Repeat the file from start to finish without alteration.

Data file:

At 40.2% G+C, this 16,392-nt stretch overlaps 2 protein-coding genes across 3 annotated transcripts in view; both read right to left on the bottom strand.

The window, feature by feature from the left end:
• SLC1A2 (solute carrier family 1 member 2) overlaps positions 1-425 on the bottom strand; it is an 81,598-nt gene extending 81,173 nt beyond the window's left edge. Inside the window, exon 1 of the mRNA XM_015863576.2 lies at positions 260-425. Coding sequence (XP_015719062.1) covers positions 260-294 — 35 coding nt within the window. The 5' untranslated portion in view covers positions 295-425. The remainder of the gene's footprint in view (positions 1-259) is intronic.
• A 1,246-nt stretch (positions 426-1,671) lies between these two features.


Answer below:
At 40.2% G+C, this 16,392-nt stretch overlaps 2 protein-coding genes across 3 annotated transcripts in view; both read right to left on the bottom strand.

The window, feature by feature from the left end:
• SLC1A2 (solute carrier family 1 member 2) overlaps positions 1-425 on the bottom strand; it is an 81,598-nt gene extending 81,173 nt beyond the window's left edge. Inside the window, exon 1 of the mRNA XM_015863576.2 lies at positions 260-425. Coding sequence (XP_015719062.1) covers positions 260-294 — 35 coding nt within the window. The 5' untranslated portion in view covers positions 295-425. The remainder of the gene's footprint in view (positions 1-259) is intronic.
• A 1,246-nt stretch (positions 426-1,671) lies between these two features.